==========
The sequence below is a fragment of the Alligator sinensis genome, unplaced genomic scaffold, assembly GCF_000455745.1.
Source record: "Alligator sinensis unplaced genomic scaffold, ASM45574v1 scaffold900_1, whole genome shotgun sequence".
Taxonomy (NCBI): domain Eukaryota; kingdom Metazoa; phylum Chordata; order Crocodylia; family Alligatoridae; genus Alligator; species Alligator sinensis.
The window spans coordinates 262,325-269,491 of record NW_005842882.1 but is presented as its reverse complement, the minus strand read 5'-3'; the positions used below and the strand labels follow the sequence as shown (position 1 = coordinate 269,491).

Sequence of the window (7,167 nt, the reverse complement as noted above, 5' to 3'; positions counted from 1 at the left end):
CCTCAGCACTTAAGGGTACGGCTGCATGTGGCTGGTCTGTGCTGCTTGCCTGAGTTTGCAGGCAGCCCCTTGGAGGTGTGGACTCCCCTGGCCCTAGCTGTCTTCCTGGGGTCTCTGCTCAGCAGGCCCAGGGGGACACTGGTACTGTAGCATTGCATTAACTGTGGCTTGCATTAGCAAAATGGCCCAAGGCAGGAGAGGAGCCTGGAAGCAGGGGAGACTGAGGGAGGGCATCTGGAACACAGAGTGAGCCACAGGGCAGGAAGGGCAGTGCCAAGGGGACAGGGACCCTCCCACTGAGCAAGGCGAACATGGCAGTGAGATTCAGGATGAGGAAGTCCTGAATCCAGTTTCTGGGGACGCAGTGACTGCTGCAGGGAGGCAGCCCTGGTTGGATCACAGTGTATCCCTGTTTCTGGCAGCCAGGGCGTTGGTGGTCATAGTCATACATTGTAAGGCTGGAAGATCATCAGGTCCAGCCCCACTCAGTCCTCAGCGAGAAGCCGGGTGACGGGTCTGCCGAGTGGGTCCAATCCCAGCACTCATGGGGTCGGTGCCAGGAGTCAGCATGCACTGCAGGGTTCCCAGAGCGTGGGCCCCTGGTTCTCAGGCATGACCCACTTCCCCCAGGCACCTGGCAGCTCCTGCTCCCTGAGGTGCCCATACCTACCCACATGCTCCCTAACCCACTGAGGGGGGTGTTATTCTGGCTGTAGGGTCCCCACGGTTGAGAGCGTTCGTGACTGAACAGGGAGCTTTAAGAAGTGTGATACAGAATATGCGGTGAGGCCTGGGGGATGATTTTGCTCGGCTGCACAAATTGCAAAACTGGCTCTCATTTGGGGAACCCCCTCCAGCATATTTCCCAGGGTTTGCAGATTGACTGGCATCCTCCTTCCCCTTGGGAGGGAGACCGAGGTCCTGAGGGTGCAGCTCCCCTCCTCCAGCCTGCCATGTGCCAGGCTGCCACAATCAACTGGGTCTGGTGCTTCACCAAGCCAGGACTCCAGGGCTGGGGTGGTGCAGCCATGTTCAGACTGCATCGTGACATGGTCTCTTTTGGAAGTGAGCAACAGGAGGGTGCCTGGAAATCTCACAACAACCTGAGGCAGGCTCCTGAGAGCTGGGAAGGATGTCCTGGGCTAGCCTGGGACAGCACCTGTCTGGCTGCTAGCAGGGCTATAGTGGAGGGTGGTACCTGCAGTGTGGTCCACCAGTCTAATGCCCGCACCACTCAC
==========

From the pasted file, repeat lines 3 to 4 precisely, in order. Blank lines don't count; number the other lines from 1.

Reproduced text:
Taxonomy (NCBI): domain Eukaryota; kingdom Metazoa; phylum Chordata; order Crocodylia; family Alligatoridae; genus Alligator; species Alligator sinensis.
The window spans coordinates 262,325-269,491 of record NW_005842882.1 but is presented as its reverse complement, the minus strand read 5'-3'; the positions used below and the strand labels follow the sequence as shown (position 1 = coordinate 269,491).